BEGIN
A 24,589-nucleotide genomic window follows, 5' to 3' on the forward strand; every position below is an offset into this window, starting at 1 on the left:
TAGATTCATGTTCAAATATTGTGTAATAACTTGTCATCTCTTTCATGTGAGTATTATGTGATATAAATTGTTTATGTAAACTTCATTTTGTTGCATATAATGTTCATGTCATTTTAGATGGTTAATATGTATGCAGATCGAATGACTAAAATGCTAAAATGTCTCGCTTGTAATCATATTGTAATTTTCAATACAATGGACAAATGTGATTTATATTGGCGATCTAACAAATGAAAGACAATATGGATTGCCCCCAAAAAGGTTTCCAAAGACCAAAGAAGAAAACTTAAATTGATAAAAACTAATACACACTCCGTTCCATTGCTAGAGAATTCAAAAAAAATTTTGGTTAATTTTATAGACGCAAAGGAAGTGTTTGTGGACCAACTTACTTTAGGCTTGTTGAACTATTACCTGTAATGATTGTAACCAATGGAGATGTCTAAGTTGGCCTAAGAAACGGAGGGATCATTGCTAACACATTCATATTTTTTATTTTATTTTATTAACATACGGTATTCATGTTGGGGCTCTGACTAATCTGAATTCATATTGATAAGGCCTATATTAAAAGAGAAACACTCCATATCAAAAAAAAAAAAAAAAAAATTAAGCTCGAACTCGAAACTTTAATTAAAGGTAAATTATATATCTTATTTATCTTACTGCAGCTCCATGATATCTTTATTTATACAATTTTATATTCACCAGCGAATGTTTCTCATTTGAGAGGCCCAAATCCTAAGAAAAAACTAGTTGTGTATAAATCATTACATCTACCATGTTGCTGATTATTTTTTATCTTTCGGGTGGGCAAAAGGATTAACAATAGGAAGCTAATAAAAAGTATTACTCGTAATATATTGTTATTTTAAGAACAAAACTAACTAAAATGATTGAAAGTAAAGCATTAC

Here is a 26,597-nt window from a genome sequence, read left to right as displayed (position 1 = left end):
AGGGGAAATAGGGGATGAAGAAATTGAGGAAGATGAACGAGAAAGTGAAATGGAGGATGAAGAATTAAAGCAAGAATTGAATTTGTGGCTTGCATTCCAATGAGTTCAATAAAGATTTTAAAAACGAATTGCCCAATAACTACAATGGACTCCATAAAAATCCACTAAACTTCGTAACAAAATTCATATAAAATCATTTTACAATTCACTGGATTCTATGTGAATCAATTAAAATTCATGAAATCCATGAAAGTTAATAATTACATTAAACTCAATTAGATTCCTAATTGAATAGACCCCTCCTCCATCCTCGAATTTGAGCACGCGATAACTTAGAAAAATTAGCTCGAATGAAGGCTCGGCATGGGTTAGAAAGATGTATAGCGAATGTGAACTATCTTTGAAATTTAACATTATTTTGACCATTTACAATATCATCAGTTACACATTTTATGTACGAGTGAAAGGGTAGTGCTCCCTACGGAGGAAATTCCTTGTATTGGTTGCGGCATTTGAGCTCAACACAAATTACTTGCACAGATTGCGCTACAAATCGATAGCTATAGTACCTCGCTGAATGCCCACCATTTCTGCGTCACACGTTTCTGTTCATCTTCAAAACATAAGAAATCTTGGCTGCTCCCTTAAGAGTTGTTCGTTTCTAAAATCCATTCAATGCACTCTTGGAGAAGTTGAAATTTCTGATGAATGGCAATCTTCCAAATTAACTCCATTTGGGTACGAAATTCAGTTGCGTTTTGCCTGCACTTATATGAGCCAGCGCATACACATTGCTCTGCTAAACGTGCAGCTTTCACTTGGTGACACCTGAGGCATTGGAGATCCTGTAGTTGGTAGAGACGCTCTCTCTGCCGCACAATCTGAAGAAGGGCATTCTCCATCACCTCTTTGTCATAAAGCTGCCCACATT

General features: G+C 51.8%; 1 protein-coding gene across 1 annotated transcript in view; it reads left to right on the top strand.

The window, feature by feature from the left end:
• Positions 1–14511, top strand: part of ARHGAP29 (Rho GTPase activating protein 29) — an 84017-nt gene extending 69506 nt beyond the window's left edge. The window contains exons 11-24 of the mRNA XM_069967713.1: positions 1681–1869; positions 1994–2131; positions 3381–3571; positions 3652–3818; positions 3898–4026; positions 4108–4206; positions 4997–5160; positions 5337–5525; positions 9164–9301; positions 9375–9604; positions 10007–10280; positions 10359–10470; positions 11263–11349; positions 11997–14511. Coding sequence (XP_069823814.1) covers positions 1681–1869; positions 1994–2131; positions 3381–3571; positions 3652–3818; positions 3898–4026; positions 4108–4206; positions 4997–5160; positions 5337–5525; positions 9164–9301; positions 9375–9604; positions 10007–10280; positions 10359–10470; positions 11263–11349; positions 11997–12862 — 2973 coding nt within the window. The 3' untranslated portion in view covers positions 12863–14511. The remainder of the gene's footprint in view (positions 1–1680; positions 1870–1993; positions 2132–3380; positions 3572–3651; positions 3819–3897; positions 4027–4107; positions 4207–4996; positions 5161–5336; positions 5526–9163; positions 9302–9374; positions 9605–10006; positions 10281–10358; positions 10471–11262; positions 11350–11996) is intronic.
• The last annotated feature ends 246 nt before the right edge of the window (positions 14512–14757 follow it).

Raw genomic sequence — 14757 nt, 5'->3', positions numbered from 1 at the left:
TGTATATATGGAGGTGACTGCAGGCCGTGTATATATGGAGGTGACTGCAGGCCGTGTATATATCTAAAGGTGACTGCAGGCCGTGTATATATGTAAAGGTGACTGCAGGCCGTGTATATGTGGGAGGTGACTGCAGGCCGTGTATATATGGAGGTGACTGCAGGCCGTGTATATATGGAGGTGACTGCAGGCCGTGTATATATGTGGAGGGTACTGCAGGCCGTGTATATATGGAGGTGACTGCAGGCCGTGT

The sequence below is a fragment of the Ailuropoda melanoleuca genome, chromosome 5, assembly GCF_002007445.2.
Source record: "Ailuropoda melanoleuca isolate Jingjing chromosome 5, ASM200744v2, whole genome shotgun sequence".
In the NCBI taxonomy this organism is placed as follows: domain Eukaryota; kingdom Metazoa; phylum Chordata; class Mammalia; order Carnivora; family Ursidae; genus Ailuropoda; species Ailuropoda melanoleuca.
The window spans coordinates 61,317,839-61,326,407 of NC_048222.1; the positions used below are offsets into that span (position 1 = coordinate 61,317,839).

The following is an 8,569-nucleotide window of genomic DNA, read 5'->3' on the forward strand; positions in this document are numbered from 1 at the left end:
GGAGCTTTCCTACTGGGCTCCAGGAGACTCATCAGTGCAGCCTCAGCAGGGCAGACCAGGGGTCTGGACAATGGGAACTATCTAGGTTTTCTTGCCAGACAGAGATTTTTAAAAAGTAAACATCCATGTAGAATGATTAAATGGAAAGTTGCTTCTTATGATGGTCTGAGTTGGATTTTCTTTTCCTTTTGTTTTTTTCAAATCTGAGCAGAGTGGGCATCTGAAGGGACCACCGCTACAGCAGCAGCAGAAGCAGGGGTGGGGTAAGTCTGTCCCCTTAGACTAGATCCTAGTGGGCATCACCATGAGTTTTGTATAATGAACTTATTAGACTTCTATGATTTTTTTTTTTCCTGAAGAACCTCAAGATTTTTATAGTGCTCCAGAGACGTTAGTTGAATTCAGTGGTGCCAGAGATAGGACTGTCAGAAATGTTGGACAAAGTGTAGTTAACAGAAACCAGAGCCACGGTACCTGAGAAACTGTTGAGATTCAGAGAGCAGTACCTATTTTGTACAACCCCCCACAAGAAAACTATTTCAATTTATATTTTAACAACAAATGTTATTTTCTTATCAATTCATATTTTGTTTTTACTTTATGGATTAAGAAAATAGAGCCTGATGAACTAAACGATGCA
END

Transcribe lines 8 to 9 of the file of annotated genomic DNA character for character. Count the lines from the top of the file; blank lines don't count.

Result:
• The last annotated feature ends 246 nt before the right edge of the window (positions 14512–14757 follow it).

Raw genomic sequence — 14757 nt, 5'->3', positions numbered from 1 at the left: